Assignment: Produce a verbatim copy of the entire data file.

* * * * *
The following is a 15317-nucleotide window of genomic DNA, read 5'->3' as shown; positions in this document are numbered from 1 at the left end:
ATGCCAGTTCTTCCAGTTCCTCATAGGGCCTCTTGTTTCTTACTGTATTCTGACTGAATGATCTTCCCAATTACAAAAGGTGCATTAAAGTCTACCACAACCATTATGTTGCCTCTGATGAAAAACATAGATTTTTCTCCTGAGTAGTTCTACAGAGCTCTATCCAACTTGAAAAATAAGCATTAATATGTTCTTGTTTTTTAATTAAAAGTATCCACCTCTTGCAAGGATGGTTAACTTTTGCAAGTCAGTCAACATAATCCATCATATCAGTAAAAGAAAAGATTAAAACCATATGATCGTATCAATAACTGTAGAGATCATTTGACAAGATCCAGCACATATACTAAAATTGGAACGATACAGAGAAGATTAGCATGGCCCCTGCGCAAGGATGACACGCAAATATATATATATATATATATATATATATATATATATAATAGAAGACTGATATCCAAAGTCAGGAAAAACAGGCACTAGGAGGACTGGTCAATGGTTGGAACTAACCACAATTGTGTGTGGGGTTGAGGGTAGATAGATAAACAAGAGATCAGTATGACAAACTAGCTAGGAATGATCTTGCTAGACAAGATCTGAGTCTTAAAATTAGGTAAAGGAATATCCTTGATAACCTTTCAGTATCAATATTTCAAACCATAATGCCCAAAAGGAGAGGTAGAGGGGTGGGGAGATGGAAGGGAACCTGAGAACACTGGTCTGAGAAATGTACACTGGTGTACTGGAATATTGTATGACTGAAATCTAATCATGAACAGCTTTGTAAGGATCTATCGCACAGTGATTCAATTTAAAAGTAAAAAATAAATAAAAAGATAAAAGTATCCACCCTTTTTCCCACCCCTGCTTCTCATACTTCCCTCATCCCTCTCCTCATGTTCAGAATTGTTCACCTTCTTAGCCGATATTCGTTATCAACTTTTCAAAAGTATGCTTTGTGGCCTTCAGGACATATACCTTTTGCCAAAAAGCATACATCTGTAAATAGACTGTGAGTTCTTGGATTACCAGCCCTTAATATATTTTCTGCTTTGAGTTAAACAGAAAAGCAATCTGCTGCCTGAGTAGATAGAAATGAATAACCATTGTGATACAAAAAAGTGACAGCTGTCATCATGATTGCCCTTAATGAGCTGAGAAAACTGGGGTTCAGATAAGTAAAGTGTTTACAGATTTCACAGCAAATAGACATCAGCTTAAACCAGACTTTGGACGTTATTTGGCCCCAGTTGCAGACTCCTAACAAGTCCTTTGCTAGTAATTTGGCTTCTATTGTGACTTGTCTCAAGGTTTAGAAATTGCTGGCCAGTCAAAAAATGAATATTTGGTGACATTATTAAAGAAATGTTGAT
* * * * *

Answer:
The following is a 15317-nucleotide window of genomic DNA, read 5'->3' as shown; positions in this document are numbered from 1 at the left end:
ATGCCAGTTCTTCCAGTTCCTCATAGGGCCTCTTGTTTCTTACTGTATTCTGACTGAATGATCTTCCCAATTACAAAAGGTGCATTAAAGTCTACCACAACCATTATGTTGCCTCTGATGAAAAACATAGATTTTTCTCCTGAGTAGTTCTACAGAGCTCTATCCAACTTGAAAAATAAGCATTAATATGTTCTTGTTTTTTAATTAAAAGTATCCACCTCTTGCAAGGATGGTTAACTTTTGCAAGTCAGTCAACATAATCCATCATATCAGTAAAAGAAAAGATTAAAACCATATGATCGTATCAATAACTGTAGAGATCATTTGACAAGATCCAGCACATATACTAAAATTGGAACGATACAGAGAAGATTAGCATGGCCCCTGCGCAAGGATGACACGCAAATATATATATATATATATATATATATATATATATATAATAGAAGACTGATATCCAAAGTCAGGAAAAACAGGCACTAGGAGGACTGGTCAATGGTTGGAACTAACCACAATTGTGTGTGGGGTTGAGGGTAGATAGATAAACAAGAGATCAGTATGACAAACTAGCTAGGAATGATCTTGCTAGACAAGATCTGAGTCTTAAAATTAGGTAAAGGAATATCCTTGATAACCTTTCAGTATCAATATTTCAAACCATAATGCCCAAAAGGAGAGGTAGAGGGGTGGGGAGATGGAAGGGAACCTGAGAACACTGGTCTGAGAAATGTACACTGGTGTACTGGAATATTGTATGACTGAAATCTAATCATGAACAGCTTTGTAAGGATCTATCGCACAGTGATTCAATTTAAAAGTAAAAAATAAATAAAAAGATAAAAGTATCCACCCTTTTTCCCACCCCTGCTTCTCATACTTCCCTCATCCCTCTCCTCATGTTCAGAATTGTTCACCTTCTTAGCCGATATTCGTTATCAACTTTTCAAAAGTATGCTTTGTGGCCTTCAGGACATATACCTTTTGCCAAAAAGCATACATCTGTAAATAGACTGTGAGTTCTTGGATTACCAGCCCTTAATATATTTTCTGCTTTGAGTTAAACAGAAAAGCAATCTGCTGCCTGAGTAGATAGAAATGAATAACCATTGTGATACAAAAAAGTGACAGCTGTCATCATGATTGCCCTTAATGAGCTGAGAAAACTGGGGTTCAGATAAGTAAAGTGTTTACAGATTTCACAGCAAATAGACATCAGCTTAAACCAGACTTTGGACGTTATTTGGCCCCAGTTGCAGACTCCTAACAAGTCCTTTGCTAGTAATTTGGCTTCTATTGTGACTTGTCTCAAGGTTTAGAAATTGCTGGCCAGTCAAAAAATGAATATTTGGTGACATTATTAAAGAAATGTTGAT